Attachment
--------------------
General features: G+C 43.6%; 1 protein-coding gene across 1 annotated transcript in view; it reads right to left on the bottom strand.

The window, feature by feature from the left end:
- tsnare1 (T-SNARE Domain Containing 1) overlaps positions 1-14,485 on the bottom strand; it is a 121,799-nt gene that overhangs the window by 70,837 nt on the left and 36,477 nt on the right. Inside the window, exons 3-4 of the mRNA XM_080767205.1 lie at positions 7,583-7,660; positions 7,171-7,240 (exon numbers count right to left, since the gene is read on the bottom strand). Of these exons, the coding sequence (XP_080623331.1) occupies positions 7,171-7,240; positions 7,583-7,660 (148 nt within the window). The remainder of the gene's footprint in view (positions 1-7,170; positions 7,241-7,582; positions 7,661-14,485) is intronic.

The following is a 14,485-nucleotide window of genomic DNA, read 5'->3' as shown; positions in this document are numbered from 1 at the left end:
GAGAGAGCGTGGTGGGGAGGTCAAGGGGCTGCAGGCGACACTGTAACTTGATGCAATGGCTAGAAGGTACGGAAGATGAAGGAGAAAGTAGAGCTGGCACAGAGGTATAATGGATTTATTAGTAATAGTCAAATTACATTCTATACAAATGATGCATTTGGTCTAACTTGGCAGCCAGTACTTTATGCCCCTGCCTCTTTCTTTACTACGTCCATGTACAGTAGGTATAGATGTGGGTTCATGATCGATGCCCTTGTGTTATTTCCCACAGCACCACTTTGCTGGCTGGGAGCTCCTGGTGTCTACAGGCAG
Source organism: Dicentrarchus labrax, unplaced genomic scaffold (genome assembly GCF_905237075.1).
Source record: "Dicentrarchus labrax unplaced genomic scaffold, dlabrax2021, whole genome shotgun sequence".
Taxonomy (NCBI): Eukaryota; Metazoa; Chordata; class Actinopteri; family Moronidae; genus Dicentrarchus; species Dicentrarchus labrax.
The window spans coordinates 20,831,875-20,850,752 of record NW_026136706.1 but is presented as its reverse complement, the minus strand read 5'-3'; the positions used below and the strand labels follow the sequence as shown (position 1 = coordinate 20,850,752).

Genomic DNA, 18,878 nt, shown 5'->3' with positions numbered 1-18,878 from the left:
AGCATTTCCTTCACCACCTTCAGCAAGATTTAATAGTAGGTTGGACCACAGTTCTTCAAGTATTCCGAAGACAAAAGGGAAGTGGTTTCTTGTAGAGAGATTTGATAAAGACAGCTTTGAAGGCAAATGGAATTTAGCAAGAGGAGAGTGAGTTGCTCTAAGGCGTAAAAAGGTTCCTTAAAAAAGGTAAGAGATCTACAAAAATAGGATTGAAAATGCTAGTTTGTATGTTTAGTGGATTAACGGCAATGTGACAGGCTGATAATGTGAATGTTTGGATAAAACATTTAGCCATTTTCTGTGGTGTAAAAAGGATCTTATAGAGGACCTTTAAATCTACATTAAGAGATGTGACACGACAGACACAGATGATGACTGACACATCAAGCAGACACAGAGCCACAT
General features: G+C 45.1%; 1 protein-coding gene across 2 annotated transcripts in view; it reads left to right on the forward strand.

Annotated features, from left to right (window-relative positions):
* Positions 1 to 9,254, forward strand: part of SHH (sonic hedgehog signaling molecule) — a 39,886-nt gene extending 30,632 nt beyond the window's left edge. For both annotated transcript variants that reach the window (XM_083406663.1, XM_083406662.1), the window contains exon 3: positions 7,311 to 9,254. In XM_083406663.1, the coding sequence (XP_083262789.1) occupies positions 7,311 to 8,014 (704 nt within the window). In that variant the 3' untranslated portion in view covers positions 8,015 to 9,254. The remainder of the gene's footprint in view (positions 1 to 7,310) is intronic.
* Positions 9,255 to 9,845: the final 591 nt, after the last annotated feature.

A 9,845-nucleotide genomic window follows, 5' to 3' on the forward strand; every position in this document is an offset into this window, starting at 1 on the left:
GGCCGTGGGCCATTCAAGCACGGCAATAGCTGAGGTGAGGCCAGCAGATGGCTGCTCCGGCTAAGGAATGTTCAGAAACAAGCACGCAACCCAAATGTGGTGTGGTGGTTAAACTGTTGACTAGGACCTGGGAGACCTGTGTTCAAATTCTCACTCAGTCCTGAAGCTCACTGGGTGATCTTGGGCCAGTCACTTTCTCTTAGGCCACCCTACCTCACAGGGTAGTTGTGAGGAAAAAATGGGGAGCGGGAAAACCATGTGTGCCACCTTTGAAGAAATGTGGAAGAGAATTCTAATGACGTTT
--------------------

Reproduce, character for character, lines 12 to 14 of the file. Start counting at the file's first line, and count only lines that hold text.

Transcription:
General features: G+C 45.1%; 1 protein-coding gene across 2 annotated transcripts in view; it reads left to right on the forward strand.

Annotated features, from left to right (window-relative positions):
* Positions 1 to 9,254, forward strand: part of SHH (sonic hedgehog signaling molecule) — a 39,886-nt gene extending 30,632 nt beyond the window's left edge. For both annotated transcript variants that reach the window (XM_083406663.1, XM_083406662.1), the window contains exon 3: positions 7,311 to 9,254. In XM_083406663.1, the coding sequence (XP_083262789.1) occupies positions 7,311 to 8,014 (704 nt within the window). In that variant the 3' untranslated portion in view covers positions 8,015 to 9,254. The remainder of the gene's footprint in view (positions 1 to 7,310) is intronic.